Wednesday, June 30, 2010

Shriveled Sage, Crispy Rosemary and Black Basil

The garden is the poor man's apothecary.
~German Proverb

Does your herb garden produce more fresh savories than you can possibly use in summer? Then drying and storing the leaves is the way to go so you can add their pungent essences to your culinary masterpieces all year long!

My three favorite herbs to grow and cook with are Basil, Rosemary and Sage. Basil thrives in hot conditions though is shallow rooted so doesn’t like the soil to dry out. One source speculates that Basil may have originated in India, but is better known in Mediterranean and Middle Eastern cuisine (Herbs and Spices by Mary Trewby). Basil leaves taste best fresh but another source suggests when preserving, put the leaves into a jar, sprinkle a little salt between layers, and fill the jar with olive oil (Herbs by Susan Fleming). The leaves will blacken but they and the oil will flavor your dishes nicely.

I’ve tried growing the big ‘lettuce leaf’ Basil (Ocimum basicicum), unsuccessfully. Perhaps my garden just doesn’t get hot enough for it to thrive, so I buy fresh organic whole Basil leaves on stems from the grocery store. But they last only a few days on the kitchen counter (refrigeration turns the leaves black) so I have to have several recipes in mind ready to use it every day. If I keep it too long, it wilts and turns brown. I thought I’d get smart and try to keep it longer. I cut about a ¼ inch (0.5 cm) off the base of the stems and put them in a glass of water, like flowers in a vase, and ya know…it worked. The leaves perked up and lasted about a week and a half so I didn’t feel like I had to use some every night for dinner.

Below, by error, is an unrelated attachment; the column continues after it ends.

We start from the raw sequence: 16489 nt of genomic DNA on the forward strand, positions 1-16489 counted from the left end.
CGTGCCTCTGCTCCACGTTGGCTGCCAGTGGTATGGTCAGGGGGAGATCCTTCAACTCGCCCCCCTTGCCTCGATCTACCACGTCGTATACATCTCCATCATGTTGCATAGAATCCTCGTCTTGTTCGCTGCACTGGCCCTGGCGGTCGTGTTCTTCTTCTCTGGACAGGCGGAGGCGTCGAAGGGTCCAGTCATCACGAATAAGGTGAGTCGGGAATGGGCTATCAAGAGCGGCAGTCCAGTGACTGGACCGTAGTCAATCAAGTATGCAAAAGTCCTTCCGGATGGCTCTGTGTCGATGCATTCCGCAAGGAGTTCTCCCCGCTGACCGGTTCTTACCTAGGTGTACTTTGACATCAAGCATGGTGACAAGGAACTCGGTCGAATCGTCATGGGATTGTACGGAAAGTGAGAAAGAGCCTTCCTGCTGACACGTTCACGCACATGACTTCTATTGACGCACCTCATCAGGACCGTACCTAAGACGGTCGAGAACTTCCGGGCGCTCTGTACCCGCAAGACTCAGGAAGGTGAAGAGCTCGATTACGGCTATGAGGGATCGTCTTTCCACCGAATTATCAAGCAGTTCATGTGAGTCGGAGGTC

When I lifted the last few stems I noticed they’d begun to root out! Well, being the thrifty gardener that I am I potted them up and I think they are growing. Ok, with the cold, wet spring we are having here they are not really GROWING, more like sulking. But potentially when summer gets here I could get 4 basil plants out of this! We’ll see. If you want to see true Basil growing success, check out Shari’s Bully Basil!  Shari’s experience prompted me to try again but with a different variety this time. So this year I bought some Greek Basil seed (Ocimum Balilicum minimum), a small leaf variety, growing to about 12 inches (25 cm). The seed germinated just fine and I have 6 seedlings, now with just a bit of continual summer heat they’ll be on their way. Still waiting for the heat.

I have better success growing sage and rosemary, which are perennials here. Both like the hot, dry Mediterranean sun with soils that drain well and are used extensively in that region’s cooking. Each spring when I prune my rosemary (Rosmarinus officinalis ‘Hill Hardy’) I bring leafy stems in to dry for later use. In April I pruned back my sage (Salvia officinalis) and brought in the stems with leaves attached to dry as well. I gave up hanging stems upside down…I don’t have the space for that, so I dry my herbs in the refrigerator.

With today’s refrigerators, long gone are the days we need to defrost our freezers. Refrigerators are now designed to do that automatically, and because of this they will dry out foods left uncovered on the refrigerator shelving. After rinsing and spin drying the stems with leaves, I lay them out on a flat tray and put them at the back of the fridge shelf till they are crispy dry. It could take several weeks this way. For faster results you could pull all the leaves off the stems, but that’s more work. It’s much easier to remove the crispy leaves after they’ve dried. Keep it to a single layer for faster drying. Turning them daily helps too, but I usually forget this step and they dry anyway. Then I crumble the leaves from the stems (discarding stems) and put them in glass jars in my spice cupboard. Since I don’t like the feel of whole spiky rosemary leaves in my mouth, I crush them a little and keep them in a spice grinder, grinding fresh the leaves for each use.